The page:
Growth, maturation and development
Growth, maturation, and development are often thought to mean the same thing but in truth they are quite different concepts. Growth is a change in body size, body composition or dimensions of a specific region of the body (Joyce and Lewindon, 2014). The body tissue grows and so the body changes. This is the most significant biological activity within the body in the first 20 or so years of life.
Maturation is the progression of the human body towards adulthood. The rate and timing of maturation can be highly variable and even different systems can mature at different time for example the skeletal system will mature at a much later date than the reproductive system (Lloyd and Oliver, 2014).
Development can be thought of as both biological and behavioural. It can refer to the development of motor skills and movement patterns as the child grows or the development and modification of the child’s behaviours in response to their experiences.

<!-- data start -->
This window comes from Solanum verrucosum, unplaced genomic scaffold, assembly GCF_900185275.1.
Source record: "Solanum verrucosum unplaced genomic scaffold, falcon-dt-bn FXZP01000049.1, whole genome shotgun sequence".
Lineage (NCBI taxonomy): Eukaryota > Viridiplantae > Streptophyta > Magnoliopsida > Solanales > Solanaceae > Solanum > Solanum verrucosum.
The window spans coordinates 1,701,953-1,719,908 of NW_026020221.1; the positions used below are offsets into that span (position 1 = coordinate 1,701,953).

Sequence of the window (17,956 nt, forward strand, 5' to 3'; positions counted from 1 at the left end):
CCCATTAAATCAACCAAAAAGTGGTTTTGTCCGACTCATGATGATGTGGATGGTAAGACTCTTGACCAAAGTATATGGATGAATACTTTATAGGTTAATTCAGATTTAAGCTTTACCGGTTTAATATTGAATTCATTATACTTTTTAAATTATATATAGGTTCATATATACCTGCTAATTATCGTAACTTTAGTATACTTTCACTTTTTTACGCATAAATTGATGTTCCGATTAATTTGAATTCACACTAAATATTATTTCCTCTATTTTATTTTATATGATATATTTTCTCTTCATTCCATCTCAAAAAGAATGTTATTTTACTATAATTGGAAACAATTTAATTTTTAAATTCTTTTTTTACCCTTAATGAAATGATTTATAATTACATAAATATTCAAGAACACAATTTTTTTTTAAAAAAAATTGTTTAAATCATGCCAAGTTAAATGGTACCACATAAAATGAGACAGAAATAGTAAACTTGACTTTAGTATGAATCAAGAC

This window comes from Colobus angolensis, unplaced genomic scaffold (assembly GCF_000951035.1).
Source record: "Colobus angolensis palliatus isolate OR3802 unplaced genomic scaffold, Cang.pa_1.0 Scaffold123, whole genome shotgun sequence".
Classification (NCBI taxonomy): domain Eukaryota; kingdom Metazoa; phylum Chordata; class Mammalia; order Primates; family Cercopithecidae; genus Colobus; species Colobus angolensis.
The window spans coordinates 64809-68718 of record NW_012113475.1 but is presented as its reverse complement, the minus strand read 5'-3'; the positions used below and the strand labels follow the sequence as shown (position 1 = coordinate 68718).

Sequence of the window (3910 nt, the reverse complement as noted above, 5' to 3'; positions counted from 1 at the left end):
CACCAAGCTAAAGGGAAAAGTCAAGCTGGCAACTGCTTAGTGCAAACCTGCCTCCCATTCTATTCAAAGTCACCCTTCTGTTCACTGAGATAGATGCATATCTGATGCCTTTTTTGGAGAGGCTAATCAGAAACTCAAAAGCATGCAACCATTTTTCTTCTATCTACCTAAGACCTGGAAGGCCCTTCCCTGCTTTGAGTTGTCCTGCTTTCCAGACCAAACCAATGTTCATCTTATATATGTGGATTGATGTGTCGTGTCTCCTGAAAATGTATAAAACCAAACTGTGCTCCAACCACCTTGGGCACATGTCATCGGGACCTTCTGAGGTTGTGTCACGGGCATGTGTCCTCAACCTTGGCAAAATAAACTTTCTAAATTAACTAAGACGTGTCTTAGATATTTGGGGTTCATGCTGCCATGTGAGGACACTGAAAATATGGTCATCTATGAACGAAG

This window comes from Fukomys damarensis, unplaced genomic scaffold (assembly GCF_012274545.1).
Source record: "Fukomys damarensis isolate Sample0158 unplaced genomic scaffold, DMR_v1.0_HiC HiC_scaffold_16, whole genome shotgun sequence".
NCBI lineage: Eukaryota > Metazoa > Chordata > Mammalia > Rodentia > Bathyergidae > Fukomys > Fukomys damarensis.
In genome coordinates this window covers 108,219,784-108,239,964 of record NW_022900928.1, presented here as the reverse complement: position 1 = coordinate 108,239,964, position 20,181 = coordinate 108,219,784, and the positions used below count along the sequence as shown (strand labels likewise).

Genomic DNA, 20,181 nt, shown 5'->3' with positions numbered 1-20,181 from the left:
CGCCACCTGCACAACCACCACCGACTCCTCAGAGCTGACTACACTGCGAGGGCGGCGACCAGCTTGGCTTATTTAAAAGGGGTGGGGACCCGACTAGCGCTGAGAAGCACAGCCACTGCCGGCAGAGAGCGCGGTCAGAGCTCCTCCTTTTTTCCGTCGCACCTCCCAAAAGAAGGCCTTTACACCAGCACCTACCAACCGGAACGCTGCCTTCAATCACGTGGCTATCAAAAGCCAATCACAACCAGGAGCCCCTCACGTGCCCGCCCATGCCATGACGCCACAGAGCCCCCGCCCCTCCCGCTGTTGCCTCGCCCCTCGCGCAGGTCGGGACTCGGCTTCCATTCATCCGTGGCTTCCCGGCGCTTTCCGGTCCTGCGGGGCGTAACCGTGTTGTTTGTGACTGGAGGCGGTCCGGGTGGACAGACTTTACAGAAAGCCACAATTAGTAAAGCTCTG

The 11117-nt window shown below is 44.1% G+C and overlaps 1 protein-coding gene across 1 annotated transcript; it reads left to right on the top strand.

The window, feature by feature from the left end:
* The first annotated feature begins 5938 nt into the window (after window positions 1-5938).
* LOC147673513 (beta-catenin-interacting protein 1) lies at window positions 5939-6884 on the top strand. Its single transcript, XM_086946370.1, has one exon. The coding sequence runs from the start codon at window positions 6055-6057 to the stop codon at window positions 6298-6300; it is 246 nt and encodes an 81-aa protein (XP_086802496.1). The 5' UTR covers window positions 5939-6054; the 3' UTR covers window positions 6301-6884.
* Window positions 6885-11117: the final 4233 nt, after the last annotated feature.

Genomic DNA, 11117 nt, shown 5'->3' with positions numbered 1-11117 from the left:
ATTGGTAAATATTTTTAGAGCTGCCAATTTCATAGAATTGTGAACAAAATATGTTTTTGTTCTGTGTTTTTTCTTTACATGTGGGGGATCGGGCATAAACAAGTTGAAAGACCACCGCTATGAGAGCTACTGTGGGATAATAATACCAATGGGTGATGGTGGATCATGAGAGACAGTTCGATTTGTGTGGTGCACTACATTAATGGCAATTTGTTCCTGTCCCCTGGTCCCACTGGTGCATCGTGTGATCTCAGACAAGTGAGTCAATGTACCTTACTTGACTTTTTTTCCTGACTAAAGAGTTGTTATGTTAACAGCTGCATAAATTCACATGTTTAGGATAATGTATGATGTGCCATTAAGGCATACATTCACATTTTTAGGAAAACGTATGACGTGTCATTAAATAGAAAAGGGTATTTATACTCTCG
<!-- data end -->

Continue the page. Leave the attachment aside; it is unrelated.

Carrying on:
Physical performance will increase in children as they grow, mature and develop so it is important for the coach to be aware of what these processes mean. The coach should be looking to see if there was a large change in performance following a physical development programme. If there was, then the coach could assume the performance change was due to the training implemented and not just the natural increases in performance that will occur with maturation and growth (Joyce and Lewindon, 2014).
Children, adolescents, youth and young athletes are all terms that are often used interchangeably as it is difficult to put an exact age range on these groups. “Youth” can be thought of as all-encompassing or a global term for a person under 19 years of age (Joyce and Lewindon, 2014), while the term “young athlete” would probably cover the same age range. Children and adolescents are harder to differentiate into exact age categories due to different maturation rates. Children are generally thought of as persons under 12 years of age however, as adolescence is usually determined by the onset of puberty and this can occur early or late in children, it makes specific categories of child and adolescent difficult to create. When discussing children in this child development section we are referring to children up to the age of 12.